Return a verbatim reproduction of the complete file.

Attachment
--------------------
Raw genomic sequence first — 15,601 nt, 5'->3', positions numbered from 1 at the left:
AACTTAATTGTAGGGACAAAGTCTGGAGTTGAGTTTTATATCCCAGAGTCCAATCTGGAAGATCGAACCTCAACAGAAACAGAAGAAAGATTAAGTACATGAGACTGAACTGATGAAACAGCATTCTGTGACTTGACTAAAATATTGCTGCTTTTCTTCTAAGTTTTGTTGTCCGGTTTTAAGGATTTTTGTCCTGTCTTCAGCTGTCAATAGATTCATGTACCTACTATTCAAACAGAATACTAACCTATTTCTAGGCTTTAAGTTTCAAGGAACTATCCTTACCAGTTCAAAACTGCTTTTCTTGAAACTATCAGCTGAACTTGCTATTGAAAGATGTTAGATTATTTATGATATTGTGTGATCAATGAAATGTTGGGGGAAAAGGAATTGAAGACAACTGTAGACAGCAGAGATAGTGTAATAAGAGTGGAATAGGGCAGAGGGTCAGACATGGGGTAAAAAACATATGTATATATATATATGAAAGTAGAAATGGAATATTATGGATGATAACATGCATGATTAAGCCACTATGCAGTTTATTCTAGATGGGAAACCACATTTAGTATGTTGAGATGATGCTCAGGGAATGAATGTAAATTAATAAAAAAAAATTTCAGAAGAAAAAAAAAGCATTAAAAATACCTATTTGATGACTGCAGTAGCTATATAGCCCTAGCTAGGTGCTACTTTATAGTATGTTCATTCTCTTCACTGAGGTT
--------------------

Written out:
Raw genomic sequence first — 15,601 nt, 5'->3', positions numbered from 1 at the left:
AACTTAATTGTAGGGACAAAGTCTGGAGTTGAGTTTTATATCCCAGAGTCCAATCTGGAAGATCGAACCTCAACAGAAACAGAAGAAAGATTAAGTACATGAGACTGAACTGATGAAACAGCATTCTGTGACTTGACTAAAATATTGCTGCTTTTCTTCTAAGTTTTGTTGTCCGGTTTTAAGGATTTTTGTCCTGTCTTCAGCTGTCAATAGATTCATGTACCTACTATTCAAACAGAATACTAACCTATTTCTAGGCTTTAAGTTTCAAGGAACTATCCTTACCAGTTCAAAACTGCTTTTCTTGAAACTATCAGCTGAACTTGCTATTGAAAGATGTTAGATTATTTATGATATTGTGTGATCAATGAAATGTTGGGGGAAAAGGAATTGAAGACAACTGTAGACAGCAGAGATAGTGTAATAAGAGTGGAATAGGGCAGAGGGTCAGACATGGGGTAAAAAACATATGTATATATATATATGAAAGTAGAAATGGAATATTATGGATGATAACATGCATGATTAAGCCACTATGCAGTTTATTCTAGATGGGAAACCACATTTAGTATGTTGAGATGATGCTCAGGGAATGAATGTAAATTAATAAAAAAAAATTTCAGAAGAAAAAAAAAGCATTAAAAATACCTATTTGATGACTGCAGTAGCTATATAGCCCTAGCTAGGTGCTACTTTATAGTATGTTCATTCTCTTCACTGAGGTT